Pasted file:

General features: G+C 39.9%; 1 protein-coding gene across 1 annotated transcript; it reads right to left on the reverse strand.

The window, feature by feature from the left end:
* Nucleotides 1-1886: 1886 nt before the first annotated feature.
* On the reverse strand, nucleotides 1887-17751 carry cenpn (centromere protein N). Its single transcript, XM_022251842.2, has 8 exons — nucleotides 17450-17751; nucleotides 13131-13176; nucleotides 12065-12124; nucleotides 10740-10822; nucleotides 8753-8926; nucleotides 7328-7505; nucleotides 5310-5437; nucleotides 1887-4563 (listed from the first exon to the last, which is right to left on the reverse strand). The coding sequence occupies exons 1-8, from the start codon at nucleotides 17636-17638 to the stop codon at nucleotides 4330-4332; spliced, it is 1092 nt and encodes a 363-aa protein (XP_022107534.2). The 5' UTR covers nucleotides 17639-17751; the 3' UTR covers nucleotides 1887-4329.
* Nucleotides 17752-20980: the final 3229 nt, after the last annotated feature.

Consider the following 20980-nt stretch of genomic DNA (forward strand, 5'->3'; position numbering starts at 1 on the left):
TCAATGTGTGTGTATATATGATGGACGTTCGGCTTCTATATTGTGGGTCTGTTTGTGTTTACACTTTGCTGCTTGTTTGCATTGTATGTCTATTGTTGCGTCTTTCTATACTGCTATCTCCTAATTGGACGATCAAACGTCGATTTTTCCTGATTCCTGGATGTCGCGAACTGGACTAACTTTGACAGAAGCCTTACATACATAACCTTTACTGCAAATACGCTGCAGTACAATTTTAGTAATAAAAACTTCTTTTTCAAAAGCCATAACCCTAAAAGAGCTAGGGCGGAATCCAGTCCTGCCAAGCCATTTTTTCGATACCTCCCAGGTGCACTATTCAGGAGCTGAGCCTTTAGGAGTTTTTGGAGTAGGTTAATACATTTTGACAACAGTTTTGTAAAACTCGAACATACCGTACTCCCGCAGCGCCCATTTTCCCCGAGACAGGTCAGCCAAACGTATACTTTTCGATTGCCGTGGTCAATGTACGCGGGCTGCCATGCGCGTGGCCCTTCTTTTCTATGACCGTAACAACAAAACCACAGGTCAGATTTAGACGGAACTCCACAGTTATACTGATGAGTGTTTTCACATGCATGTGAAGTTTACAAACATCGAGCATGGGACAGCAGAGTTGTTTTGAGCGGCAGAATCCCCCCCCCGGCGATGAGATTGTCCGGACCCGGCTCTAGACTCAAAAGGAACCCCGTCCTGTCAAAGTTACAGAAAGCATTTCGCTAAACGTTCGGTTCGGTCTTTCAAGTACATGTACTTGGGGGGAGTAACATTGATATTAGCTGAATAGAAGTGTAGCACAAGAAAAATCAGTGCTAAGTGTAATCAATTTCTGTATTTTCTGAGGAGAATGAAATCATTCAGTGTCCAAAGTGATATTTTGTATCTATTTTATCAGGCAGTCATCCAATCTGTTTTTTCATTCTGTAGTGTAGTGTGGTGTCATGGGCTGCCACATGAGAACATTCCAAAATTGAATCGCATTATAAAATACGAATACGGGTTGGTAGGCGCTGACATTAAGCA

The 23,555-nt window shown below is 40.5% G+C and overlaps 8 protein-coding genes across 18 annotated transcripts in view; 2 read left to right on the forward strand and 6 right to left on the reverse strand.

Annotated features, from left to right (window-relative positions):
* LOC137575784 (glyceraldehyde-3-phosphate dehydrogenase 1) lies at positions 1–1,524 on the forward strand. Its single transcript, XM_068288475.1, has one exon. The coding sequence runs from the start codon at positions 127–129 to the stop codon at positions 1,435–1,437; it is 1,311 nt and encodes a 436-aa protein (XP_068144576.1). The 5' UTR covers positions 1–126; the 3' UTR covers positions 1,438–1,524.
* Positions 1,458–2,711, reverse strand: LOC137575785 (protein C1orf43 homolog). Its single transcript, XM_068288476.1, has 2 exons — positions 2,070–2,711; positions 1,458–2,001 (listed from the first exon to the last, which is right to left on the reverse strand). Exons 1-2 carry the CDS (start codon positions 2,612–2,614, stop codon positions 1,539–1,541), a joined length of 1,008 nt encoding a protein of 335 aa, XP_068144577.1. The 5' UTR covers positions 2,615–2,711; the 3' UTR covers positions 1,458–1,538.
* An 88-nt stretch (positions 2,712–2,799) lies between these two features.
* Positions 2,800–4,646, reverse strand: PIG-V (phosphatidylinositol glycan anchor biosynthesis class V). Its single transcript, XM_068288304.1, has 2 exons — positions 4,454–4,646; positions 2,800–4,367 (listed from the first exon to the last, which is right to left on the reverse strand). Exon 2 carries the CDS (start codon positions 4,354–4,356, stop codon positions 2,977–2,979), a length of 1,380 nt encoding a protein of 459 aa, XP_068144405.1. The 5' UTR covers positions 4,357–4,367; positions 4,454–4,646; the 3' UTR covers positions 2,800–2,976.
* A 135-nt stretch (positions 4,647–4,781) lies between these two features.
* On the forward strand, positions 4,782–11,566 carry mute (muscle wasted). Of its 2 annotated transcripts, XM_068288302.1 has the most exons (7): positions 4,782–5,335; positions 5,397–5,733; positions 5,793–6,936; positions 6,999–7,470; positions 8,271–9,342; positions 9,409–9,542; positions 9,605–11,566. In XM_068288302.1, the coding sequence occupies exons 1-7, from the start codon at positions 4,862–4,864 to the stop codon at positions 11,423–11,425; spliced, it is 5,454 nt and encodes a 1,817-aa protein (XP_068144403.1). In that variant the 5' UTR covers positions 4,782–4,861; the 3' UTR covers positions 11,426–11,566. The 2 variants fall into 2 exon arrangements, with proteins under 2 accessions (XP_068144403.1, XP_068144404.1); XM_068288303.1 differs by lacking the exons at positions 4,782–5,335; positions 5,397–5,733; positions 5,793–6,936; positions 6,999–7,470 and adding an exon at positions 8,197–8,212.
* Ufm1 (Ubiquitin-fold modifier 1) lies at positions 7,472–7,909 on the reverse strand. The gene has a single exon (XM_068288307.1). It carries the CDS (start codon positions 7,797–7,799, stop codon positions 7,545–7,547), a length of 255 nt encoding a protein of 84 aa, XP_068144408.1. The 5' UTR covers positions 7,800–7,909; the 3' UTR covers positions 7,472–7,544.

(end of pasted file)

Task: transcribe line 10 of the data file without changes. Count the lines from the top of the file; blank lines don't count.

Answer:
* LOC137575784 (glyceraldehyde-3-phosphate dehydrogenase 1) lies at positions 1–1,524 on the forward strand. Its single transcript, XM_068288475.1, has one exon. The coding sequence runs from the start codon at positions 127–129 to the stop codon at positions 1,435–1,437; it is 1,311 nt and encodes a 436-aa protein (XP_068144576.1). The 5' UTR covers positions 1–126; the 3' UTR covers positions 1,438–1,524.